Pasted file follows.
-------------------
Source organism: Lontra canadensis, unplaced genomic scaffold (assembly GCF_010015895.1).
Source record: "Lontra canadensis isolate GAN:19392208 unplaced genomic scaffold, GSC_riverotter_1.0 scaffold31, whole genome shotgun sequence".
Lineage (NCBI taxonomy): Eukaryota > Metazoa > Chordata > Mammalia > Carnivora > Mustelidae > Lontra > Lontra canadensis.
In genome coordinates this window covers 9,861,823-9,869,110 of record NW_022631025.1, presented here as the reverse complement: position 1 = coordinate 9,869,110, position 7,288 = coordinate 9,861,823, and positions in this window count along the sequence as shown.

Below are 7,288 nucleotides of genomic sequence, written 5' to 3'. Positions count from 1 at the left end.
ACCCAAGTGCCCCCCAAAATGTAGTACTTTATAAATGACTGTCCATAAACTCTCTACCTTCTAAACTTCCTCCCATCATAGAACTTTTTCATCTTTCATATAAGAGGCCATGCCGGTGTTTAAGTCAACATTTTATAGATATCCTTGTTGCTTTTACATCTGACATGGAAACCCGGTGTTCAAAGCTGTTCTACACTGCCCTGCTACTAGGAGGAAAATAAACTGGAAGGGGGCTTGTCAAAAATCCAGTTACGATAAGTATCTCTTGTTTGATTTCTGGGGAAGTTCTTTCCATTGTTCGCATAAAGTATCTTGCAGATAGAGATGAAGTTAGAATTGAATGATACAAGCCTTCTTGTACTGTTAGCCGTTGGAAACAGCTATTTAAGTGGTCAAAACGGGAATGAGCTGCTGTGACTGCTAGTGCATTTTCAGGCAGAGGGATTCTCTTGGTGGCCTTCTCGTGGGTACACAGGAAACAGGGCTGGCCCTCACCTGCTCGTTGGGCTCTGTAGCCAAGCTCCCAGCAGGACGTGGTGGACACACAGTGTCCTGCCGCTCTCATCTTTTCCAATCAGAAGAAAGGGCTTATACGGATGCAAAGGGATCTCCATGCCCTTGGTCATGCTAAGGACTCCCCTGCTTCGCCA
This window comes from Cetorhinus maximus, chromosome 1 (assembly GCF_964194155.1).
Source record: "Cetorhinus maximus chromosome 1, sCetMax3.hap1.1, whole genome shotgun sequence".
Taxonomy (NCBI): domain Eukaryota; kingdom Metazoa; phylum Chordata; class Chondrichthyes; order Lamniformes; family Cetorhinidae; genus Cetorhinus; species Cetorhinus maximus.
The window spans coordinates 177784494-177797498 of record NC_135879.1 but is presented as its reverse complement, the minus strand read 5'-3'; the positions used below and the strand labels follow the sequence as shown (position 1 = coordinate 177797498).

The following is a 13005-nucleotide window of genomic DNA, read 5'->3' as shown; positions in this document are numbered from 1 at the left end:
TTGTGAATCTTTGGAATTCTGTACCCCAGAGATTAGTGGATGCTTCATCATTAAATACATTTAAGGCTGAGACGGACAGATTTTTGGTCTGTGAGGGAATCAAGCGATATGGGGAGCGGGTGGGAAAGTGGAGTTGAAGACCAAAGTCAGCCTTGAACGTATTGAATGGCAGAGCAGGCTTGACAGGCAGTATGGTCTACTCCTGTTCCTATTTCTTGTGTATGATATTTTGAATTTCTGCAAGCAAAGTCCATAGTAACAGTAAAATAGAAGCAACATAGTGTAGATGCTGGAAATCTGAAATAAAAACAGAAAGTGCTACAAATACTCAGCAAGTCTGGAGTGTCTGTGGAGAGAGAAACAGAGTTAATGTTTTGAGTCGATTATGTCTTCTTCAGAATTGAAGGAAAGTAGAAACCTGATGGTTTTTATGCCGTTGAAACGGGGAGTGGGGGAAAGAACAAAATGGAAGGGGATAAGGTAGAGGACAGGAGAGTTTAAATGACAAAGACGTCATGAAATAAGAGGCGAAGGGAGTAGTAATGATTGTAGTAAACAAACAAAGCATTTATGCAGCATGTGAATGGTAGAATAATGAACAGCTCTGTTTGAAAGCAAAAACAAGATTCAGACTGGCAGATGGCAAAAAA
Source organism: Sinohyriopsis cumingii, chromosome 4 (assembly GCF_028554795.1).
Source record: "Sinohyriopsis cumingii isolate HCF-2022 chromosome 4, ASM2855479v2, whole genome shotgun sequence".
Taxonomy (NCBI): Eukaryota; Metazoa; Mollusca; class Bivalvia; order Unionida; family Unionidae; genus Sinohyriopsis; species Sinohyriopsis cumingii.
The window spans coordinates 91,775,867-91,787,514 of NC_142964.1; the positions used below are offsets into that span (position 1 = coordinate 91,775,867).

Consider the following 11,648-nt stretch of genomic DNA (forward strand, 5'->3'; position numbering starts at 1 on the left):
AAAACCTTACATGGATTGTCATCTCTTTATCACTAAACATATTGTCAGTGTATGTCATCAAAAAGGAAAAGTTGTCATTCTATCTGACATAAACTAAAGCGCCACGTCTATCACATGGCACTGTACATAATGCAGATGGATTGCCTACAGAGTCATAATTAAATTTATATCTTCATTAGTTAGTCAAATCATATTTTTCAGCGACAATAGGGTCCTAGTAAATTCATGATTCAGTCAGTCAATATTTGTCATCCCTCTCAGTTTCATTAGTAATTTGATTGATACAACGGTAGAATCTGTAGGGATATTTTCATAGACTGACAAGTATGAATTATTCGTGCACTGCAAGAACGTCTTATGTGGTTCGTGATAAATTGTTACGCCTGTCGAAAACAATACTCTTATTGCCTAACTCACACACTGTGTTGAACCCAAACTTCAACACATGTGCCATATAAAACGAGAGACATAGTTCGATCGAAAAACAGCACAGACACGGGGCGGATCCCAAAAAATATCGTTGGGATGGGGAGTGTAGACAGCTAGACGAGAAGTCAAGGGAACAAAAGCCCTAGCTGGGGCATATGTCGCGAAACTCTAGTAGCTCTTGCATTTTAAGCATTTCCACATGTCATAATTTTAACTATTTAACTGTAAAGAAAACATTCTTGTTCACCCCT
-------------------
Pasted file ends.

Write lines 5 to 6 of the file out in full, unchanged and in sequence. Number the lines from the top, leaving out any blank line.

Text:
Below are 7,288 nucleotides of genomic sequence, written 5' to 3'. Positions count from 1 at the left end.
ACCCAAGTGCCCCCCAAAATGTAGTACTTTATAAATGACTGTCCATAAACTCTCTACCTTCTAAACTTCCTCCCATCATAGAACTTTTTCATCTTTCATATAAGAGGCCATGCCGGTGTTTAAGTCAACATTTTATAGATATCCTTGTTGCTTTTACATCTGACATGGAAACCCGGTGTTCAAAGCTGTTCTACACTGCCCTGCTACTAGGAGGAAAATAAACTGGAAGGGGGCTTGTCAAAAATCCAGTTACGATAAGTATCTCTTGTTTGATTTCTGGGGAAGTTCTTTCCATTGTTCGCATAAAGTATCTTGCAGATAGAGATGAAGTTAGAATTGAATGATACAAGCCTTCTTGTACTGTTAGCCGTTGGAAACAGCTATTTAAGTGGTCAAAACGGGAATGAGCTGCTGTGACTGCTAGTGCATTTTCAGGCAGAGGGATTCTCTTGGTGGCCTTCTCGTGGGTACACAGGAAACAGGGCTGGCCCTCACCTGCTCGTTGGGCTCTGTAGCCAAGCTCCCAGCAGGACGTGGTGGACACACAGTGTCCTGCCGCTCTCATCTTTTCCAATCAGAAGAAAGGGCTTATACGGATGCAAAGGGATCTCCATGCCCTTGGTCATGCTAAGGACTCCCCTGCTTCGCCA